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  1. #321  
    Can anyone point to a hurricane where any local or state government arranged transportation for evacuation? Plus, where would they take them to?

    This is unprecedented.

    Plus, this metropolitan area has had a long history of VERY poor local infrastructure to begin with.

    No one is at fault for failing to plan properly here.
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  2. #322  
    Quote Originally Posted by cardio
    Whmurray, my heart breaks for these folks. I lived in Biloxi through hurricanes and evacuation orders. I have friends still there that I have not been able to contact. I know a lot of the people who are stranded may not have had transportation out but an evacuation order was given. The gov't did not decide not to evacuate people, the people made that choice on their own. We really can not expect instant relief, I know the media have been able to get in and report but it is a lot easier to go in and report than to go in with truck loads of supplies and evacuate those that did not evacuate prior to the storm. It is going to take time. We are talking about hundreds or even thousands (?) of square miles of destruction.
    I am watching a report by Tony Zumbado of MSNBC. He is describing desperate people. "These are the left-behind." He is not describing middle-class people who stayed by choice. These are people without the resources to evacuate. These are people who went to the Superdome. They went to the Convention Center on orders from the authorities to be evacuated. The government has decided to "halt the evacuation" for fear of them.

    Zumbado assures us that they are orderly and that they are supportive of one another. They are only hungry, thirsty, and frightened. They feel abandoned.

    Perhaps they are just acting out their anger. Perhaps they are not desperate at all. Perhaps Zumbado is their dupe. Perhaps they are a danger to others. Perhaps he did not see the dying that he reports. Perhaps he is exagerating in hope of a Pulitzer. Perhaps.

    But Thursday is slipping away. If Zumbado is right, we only have hours to save the most vulnerable of them. While they are waiting for "more boots on the ground," can they not air drop food and water. If they are afraid to use helicopters, can they not drop by parachute from high up?

    It is Thursday and for want of food and water some of these people will not live to see Friday.

    And if I am "emotional," so be it. If I am angry and passionate, so be it.
  3. #323  
    Quote Originally Posted by HobbesIsReal
    I think I have to agree with Barye.....on his last comment....I didn't see, though I could have missed it, assistance in evacuating prior to this storm. Just the order, or was it strong advice, to do it.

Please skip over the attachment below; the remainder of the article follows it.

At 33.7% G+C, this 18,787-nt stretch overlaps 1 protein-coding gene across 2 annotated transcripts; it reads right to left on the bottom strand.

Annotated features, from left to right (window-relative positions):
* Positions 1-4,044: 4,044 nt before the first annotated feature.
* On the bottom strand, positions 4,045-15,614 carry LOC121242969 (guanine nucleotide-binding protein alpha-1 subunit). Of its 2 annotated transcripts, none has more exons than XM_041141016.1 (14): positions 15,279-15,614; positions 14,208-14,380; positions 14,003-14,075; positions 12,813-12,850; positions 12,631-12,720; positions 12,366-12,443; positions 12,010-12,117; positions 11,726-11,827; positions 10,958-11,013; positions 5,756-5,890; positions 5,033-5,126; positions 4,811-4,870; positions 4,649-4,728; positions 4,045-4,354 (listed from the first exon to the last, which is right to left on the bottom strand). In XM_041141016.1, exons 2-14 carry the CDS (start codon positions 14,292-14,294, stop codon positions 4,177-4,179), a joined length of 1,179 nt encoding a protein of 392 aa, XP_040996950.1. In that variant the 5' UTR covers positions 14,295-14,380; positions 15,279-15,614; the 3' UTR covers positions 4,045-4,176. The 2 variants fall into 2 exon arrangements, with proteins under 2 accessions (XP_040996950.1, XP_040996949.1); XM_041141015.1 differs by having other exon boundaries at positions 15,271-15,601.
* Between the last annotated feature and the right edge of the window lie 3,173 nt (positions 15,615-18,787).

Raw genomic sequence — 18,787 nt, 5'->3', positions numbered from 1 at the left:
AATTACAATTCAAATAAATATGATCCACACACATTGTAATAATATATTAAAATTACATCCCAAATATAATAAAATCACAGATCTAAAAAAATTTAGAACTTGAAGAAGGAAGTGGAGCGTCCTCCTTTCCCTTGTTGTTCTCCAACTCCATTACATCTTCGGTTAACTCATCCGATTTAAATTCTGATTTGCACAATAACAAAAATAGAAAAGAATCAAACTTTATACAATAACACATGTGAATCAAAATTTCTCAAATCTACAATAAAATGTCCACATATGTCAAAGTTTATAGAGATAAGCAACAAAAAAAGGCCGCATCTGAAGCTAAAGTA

The City of NO was offering free bus service to the Super Dome prior to the storm, but not out of the city.
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    #324  
    Quote Originally Posted by HobbesIsReal
    I think I have to agree with Barye.....on his last comment....I didn't see, though I could have missed it, assistance in evacuating prior to this storm. Just the order, or was it strong advice, to do it.
    I can not cite for you in this particular instance or any time in NO, but I know when I lived in MS and FL and an evacuation order was given/suggested transportation was offered to shelters or to an evacuation point north. I do not know on what scale it was offerred but I remember it being offered. I am not trying to put blame on the individuals who decided to stay for whatever reason, but I can not blame the gov't at any level for not evacuating them either.
  5. #325  
    Quote Originally Posted by AlaskanDad
    Can anyone point to a hurricane where any local or state government arranged transportation for evacuation? Plus, where would they take them to?

    This is unprecedented.

    Plus, this metropolitan area has had a long history of VERY poor local infrastructure to begin with.

    No one is at fault for failing to plan properly here.
    But this is a unique situation. They were already anticipating NO to be worse than it is now. They were expecting a direct hit from a cat 5, not a side blow from cat 4. They predicted water levels to be up 2 to 3 stories high. With the unique situation and location of NO it was all but certain what would happen.

    My only thought was that if there ever was an opportunity, be it the first time in history, to provide evacuation assistance this was a prime opportunity.

    I am not necessarily faulting for not doing it, but simply saying this is a situation where an opportunity to assist in evacuation prior to the event was missed.

    EDIT: good posts while I was writing mine. Good, if transportation was offered prior, then that makes me feel a lot better. Thanks for the update and clarification.
  6. #326  
    Quote Originally Posted by HobbesIsReal
    I think I have to agree with Barye.....on his last comment....I didn't see, though I could have missed it, assistance in evacuating prior to this storm. Just the order, or was it strong advice, to do it.